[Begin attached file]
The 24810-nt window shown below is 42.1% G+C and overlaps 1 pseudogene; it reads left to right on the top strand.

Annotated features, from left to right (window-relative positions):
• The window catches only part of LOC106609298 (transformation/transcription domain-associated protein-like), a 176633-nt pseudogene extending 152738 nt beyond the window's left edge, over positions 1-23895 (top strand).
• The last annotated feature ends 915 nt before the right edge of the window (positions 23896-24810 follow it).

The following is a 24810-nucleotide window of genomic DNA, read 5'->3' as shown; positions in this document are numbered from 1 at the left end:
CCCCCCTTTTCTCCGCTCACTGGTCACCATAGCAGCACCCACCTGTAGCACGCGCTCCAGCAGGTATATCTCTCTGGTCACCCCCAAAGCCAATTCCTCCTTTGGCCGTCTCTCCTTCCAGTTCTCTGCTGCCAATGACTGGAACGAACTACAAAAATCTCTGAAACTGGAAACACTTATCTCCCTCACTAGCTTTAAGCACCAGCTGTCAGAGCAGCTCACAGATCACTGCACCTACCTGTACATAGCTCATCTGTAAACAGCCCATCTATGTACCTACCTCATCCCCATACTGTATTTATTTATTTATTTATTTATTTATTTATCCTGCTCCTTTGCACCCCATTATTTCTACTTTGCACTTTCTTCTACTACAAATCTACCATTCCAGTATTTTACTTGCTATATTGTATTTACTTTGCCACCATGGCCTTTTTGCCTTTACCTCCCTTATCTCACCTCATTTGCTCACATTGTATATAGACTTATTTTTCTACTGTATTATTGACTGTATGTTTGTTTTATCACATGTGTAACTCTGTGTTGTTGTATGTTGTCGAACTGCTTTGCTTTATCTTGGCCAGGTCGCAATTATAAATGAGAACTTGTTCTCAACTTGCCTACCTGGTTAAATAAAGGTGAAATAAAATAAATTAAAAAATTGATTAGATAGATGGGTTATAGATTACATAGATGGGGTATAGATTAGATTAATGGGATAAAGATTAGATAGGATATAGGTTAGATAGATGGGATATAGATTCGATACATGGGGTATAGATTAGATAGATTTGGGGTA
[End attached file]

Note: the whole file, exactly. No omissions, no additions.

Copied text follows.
The 24810-nt window shown below is 42.1% G+C and overlaps 1 pseudogene; it reads left to right on the top strand.

Annotated features, from left to right (window-relative positions):
• The window catches only part of LOC106609298 (transformation/transcription domain-associated protein-like), a 176633-nt pseudogene extending 152738 nt beyond the window's left edge, over positions 1-23895 (top strand).
• The last annotated feature ends 915 nt before the right edge of the window (positions 23896-24810 follow it).

The following is a 24810-nucleotide window of genomic DNA, read 5'->3' as shown; positions in this document are numbered from 1 at the left end:
CCCCCCTTTTCTCCGCTCACTGGTCACCATAGCAGCACCCACCTGTAGCACGCGCTCCAGCAGGTATATCTCTCTGGTCACCCCCAAAGCCAATTCCTCCTTTGGCCGTCTCTCCTTCCAGTTCTCTGCTGCCAATGACTGGAACGAACTACAAAAATCTCTGAAACTGGAAACACTTATCTCCCTCACTAGCTTTAAGCACCAGCTGTCAGAGCAGCTCACAGATCACTGCACCTACCTGTACATAGCTCATCTGTAAACAGCCCATCTATGTACCTACCTCATCCCCATACTGTATTTATTTATTTATTTATTTATTTATTTATCCTGCTCCTTTGCACCCCATTATTTCTACTTTGCACTTTCTTCTACTACAAATCTACCATTCCAGTATTTTACTTGCTATATTGTATTTACTTTGCCACCATGGCCTTTTTGCCTTTACCTCCCTTATCTCACCTCATTTGCTCACATTGTATATAGACTTATTTTTCTACTGTATTATTGACTGTATGTTTGTTTTATCACATGTGTAACTCTGTGTTGTTGTATGTTGTCGAACTGCTTTGCTTTATCTTGGCCAGGTCGCAATTATAAATGAGAACTTGTTCTCAACTTGCCTACCTGGTTAAATAAAGGTGAAATAAAATAAATTAAAAAATTGATTAGATAGATGGGTTATAGATTACATAGATGGGGTATAGATTAGATTAATGGGATAAAGATTAGATAGGATATAGGTTAGATAGATGGGATATAGATTCGATACATGGGGTATAGATTAGATAGATTTGGGGTA